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“For His Eyes Only”: Why Federal Legislation Is Needed to Combat Revenge Porn

Abstract

Nonconsensual pornography causes dramatic and, in some cases, irreversible harm to the victim.  Beyond the obvious embarrassment suffered, victims are often threatened with bodily harm, fired from their jobs, or forced to change their names.  Some have been driven to suicide.

Today, intimate photo-sharing among partners is common, and not coincidentally, revenge porn postings are on the rise.  In the absence of relevant criminal statutes, perpetrators are rarely held accountable for their actions and victims are rarely remedied.  “In the real world, civil lawsuits are no remedy at all,” says Mitchell Matorin, an attorney who has represented revenge porn victims.  Civil litigation is costly, and even if a lawyer is willing to take on a case, the harms inflicted on revenge porn victims often do not fit nicely into existing legal theories of remediable injury.  To address this problem, twenty-seven states have enacted laws that criminalize the distribution of nonconsensual pornography.  However, these state laws vary in scope, and they often contain loopholes, such as prohibiting prosecution when the images originated as “selfies,” or requiring a specific motive of the perpetrator.  This leaves too many victims without a remedy.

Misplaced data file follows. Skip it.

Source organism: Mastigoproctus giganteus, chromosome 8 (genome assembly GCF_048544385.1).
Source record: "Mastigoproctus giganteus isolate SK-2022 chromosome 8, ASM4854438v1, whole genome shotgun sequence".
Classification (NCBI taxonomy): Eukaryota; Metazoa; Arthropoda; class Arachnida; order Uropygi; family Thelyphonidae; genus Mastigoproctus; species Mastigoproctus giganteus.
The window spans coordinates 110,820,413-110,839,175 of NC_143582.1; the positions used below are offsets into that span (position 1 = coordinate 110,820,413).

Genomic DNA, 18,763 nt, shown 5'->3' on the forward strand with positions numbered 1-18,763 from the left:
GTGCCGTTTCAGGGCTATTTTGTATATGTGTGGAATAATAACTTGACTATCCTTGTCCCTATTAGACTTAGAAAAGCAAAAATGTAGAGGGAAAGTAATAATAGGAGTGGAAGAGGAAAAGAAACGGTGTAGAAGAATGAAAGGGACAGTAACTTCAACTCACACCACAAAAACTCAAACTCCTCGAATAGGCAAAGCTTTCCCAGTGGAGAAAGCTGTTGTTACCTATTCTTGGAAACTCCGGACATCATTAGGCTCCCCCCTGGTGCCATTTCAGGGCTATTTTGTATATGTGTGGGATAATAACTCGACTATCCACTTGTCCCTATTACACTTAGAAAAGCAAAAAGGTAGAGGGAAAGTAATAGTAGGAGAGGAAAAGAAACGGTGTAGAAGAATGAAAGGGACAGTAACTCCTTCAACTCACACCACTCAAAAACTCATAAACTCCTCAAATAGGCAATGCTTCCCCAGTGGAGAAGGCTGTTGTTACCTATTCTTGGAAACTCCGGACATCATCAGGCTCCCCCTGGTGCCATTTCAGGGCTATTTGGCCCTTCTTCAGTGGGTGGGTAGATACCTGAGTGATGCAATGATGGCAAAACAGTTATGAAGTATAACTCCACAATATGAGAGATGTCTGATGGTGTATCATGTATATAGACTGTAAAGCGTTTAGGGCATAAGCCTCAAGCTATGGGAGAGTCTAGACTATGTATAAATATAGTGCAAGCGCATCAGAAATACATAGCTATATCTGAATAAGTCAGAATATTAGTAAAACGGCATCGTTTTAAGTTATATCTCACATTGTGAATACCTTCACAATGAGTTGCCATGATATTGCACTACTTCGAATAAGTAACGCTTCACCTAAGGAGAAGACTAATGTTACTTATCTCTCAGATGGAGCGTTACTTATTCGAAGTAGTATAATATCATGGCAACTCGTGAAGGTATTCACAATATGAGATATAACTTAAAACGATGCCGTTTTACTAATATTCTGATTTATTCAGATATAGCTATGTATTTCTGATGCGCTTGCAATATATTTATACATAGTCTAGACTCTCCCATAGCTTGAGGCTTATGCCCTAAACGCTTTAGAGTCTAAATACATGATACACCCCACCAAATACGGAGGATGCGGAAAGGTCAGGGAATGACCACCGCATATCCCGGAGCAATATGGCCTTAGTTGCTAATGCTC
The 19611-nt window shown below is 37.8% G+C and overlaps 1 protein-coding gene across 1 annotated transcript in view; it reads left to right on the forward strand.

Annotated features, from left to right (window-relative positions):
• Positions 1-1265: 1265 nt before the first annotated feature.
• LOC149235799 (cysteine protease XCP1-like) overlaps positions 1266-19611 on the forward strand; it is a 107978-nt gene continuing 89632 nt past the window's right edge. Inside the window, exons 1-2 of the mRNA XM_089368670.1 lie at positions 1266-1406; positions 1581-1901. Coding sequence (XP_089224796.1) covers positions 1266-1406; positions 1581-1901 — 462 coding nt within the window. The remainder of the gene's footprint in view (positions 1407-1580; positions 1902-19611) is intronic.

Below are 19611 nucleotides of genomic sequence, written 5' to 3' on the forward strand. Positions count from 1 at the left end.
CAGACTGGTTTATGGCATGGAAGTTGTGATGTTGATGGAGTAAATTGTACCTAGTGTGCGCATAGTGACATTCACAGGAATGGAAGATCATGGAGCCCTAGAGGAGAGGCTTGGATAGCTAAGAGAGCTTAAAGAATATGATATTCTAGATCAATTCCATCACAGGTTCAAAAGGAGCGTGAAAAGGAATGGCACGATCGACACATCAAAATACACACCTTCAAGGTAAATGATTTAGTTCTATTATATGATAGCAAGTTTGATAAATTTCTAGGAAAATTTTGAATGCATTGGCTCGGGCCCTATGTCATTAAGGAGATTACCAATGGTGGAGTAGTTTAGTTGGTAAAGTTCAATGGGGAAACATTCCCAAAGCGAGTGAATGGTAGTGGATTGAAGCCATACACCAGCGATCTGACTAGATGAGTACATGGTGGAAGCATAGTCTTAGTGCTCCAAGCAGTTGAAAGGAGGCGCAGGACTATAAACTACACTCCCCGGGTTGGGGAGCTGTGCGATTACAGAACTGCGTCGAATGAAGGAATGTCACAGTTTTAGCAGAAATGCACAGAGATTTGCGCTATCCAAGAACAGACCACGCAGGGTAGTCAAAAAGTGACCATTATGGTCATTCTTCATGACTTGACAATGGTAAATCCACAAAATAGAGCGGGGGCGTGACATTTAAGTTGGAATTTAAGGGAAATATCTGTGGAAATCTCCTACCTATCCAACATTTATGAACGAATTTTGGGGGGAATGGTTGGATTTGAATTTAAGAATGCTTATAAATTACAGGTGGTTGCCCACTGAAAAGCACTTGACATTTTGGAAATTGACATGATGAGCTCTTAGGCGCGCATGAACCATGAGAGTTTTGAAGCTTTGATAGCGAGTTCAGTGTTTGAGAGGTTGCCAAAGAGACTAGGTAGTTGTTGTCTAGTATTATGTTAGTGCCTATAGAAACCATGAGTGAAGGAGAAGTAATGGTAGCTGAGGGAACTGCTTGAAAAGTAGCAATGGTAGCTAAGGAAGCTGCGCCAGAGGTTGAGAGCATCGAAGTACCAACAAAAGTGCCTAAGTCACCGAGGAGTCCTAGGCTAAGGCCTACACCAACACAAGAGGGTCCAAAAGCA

One state, Illinois, has crafted a law that addresses these failings. The Non-Consensual Dissemination of Private Sexual Images statute in the Illinois Criminal Code allows a revenge porn victim to recover damages no matter the origin of the images, and requires only an intent to disseminate the image rather than an intent to cause harm.

This Article argues that lawmakers should adopt a federal criminal statute modeled after Illinois’ in order to prevent perpetrators of revenge porn from slipping through the cracks of inadequate state law.  Part II describes how revenge porn has become a widespread problem within the United States, explaining why it should legally be considered a form of sexual abuse and addressing common misconceptions regarding consent in the context of personal-information sharing. Part III discusses the current lack of legal remedies available to revenge porn victims, and finally, Part IV proposes a comprehensive amendment to the United States Code aimed at closing common loopholes in revenge porn laws and providing victims with the recognition and remedies they deserve.

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